Mouse virus study may offer HIV insights

30 October 2014

Electron micrograph of murine leukaemia virus-like particles containing a defective p12 protein.

Image: Electron micrograph of murine leukaemia virus-like particles containing a defective p12 protein.

Scientists have made an exciting inroad into understanding how a mouse retrovirus, murine leukaemia virus (MLV), forms a stable 'viral core' - the central part of the virus that contains its genetic material - and how this allows the virus to infect a cell.

It's hoped that understanding more about the properties of retroviral cores will lead to new treatments for retroviruses (which include human HIV) by targeting the stability of their viral core. The research was carried out by a team at the Medical Research Council's National Institute for Medical Research (NIMR; now part of the Francis Crick Institute) and colleagues at Tel Aviv University in Israel.

Dr Kate Bishop of NIMR explained: "Retroviruses are a family of viruses that can cause severe diseases, including HIV/AIDS and cancer in humans.Innovative therapeutics for retroviral diseases will hopefully arise from a better understanding of how retroviruses reproduce in the cell, how they interact with host cell factors and how they affect the host immune system."

The genome of all retroviruses contains a gene called gag that codes for a large protein. This protein is cut into the individual proteins that are needed to form a new virus particle during replication. The proteins released include one called capsid, which forms a shell around the viral core and protects it. During replication, this shell falls apart (called 'uncoating'). The timing of this uncoating is critical for the virus to infect a new host cell.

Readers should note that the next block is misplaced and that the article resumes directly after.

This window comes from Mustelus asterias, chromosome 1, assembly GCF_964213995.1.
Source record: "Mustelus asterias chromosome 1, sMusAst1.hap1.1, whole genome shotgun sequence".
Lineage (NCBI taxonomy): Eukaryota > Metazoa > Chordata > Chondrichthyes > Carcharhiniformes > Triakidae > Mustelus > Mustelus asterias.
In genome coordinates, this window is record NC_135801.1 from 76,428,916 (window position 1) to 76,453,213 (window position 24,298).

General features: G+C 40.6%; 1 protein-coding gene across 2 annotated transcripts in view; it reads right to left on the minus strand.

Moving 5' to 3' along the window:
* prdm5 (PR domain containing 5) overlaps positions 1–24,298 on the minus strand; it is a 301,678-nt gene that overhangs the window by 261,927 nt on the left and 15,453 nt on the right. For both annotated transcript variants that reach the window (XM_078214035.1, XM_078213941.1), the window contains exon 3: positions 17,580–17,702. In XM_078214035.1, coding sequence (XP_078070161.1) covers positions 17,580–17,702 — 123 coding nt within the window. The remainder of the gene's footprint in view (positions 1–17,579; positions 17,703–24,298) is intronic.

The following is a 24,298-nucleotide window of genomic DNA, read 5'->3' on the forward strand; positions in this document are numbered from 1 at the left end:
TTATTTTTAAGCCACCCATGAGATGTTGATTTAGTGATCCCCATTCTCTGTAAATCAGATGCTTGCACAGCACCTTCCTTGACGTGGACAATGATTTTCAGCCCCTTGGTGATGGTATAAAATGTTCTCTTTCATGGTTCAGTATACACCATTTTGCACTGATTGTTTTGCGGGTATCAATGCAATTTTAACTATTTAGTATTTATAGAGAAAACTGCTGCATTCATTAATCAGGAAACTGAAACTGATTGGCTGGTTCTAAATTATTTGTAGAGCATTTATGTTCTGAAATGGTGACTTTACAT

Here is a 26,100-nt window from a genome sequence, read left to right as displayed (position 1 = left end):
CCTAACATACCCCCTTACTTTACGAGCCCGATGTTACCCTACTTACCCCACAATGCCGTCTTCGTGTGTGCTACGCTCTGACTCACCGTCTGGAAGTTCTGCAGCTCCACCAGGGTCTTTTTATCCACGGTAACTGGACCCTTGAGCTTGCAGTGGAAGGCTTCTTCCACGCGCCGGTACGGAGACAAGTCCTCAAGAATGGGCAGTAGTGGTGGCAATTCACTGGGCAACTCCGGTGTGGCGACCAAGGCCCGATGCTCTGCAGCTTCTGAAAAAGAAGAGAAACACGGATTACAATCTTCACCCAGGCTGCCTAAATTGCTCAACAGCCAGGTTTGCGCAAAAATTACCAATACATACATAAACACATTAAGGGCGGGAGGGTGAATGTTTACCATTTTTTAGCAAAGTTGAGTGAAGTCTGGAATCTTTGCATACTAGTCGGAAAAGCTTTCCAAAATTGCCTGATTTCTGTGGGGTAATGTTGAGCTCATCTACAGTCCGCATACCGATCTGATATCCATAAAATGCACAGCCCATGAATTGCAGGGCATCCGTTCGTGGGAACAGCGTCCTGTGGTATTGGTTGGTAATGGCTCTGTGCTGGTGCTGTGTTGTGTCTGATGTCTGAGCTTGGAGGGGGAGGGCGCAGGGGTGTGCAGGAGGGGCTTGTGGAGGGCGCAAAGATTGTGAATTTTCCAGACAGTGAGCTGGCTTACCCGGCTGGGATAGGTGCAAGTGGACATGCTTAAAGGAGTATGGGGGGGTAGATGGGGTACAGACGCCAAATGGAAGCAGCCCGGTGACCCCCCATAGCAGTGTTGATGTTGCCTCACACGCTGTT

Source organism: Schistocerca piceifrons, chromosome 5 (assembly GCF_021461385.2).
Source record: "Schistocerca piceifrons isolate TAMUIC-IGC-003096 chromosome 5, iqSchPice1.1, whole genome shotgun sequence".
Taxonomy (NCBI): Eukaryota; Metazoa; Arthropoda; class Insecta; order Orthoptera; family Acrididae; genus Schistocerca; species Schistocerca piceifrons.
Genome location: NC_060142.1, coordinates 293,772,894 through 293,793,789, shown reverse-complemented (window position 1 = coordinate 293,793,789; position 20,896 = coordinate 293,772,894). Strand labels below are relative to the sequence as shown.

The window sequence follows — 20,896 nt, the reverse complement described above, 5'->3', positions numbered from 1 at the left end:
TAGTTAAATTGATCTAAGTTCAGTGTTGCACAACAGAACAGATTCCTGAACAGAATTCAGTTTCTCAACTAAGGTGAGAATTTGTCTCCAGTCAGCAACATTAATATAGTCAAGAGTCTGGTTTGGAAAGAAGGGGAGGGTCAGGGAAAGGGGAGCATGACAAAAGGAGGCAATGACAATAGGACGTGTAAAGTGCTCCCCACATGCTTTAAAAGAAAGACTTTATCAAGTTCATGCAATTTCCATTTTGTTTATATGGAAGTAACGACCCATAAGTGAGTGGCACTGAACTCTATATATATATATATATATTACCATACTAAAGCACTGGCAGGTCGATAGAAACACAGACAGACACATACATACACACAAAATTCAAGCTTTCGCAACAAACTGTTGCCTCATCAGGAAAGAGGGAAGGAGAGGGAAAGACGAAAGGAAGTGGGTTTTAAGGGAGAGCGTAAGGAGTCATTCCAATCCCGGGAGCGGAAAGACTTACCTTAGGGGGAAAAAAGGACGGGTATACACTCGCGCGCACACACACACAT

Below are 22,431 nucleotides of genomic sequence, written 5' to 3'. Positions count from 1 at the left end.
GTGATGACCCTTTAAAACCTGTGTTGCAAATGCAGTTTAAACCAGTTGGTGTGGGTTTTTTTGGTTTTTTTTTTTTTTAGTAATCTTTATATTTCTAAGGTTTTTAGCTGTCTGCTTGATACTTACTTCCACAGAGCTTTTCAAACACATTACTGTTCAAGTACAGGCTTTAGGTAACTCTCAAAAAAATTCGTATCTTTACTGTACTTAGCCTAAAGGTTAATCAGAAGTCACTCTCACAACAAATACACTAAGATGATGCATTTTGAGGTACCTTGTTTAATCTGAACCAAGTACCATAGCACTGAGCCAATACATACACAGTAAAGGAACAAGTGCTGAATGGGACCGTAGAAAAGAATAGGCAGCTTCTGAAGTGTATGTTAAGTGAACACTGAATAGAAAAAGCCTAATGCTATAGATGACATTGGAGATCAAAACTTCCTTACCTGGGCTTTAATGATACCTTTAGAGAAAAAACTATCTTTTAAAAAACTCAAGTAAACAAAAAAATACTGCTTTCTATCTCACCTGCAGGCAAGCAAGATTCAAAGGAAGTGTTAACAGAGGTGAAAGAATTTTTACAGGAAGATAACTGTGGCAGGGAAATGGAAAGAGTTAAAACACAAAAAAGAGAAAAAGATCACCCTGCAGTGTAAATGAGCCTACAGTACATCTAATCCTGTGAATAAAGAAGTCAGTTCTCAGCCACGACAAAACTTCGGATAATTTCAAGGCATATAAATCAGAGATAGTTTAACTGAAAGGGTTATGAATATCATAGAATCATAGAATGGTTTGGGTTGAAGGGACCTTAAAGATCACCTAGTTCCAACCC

In the MLV retrovirus, when the Gag protein is cut up, an additional protein named p12 is released, which is required for both early and late stages of the viral life cycle. However, it's role during early stages was not previously understood.

To investigate, Dr Bishop's team used a range of biochemistry and virology methods, including studying 'virus-like-particles' grown in cell culture in the laboratory and using high resolution microscopy.

They discovered that the p12 protein binds to the capsid shell around the viral core and stabilises it. Mutations in p12 resulted in virus particles with abnormally shaped and unstable cores that weren't able to replicate.

Dr Bishop said: "Understanding how the mature retroviral core forms and how it disassembles during infection is important as this determines the infectivity of all retroviruses, including HIV.

"Altering core stability has recently become a new target for HIV treatments. However, we do not yet know the exact timing or trigger for uncoating or how cellular and/or viral factors influence capsid shell stability. This is something my laboratory are very interested in."

The paper, The N-terminus of murine leukaemia virus p12 protein is required for mature core stability, is published in PLOS Pathogens.

  • New knowledge about a mouse virus from the same family as HIV may help researchers in their quest for new treatments for HIV/AIDS, according to scientists from the Medical Research Council's National Institute for Medical Research. 
  • The team has discovered the role of a protein in murine leukaemia virus (MLV) called p12, which was previously not understood. The protein plays an important part in stabilising the core of the virus, which contains its genetic material, and enabling successful replication. 
  • The WHO estimates that 35 million people are currently living with HIV, with almost one in 20 infected in Sub-Saharan Africa, the worst affected region.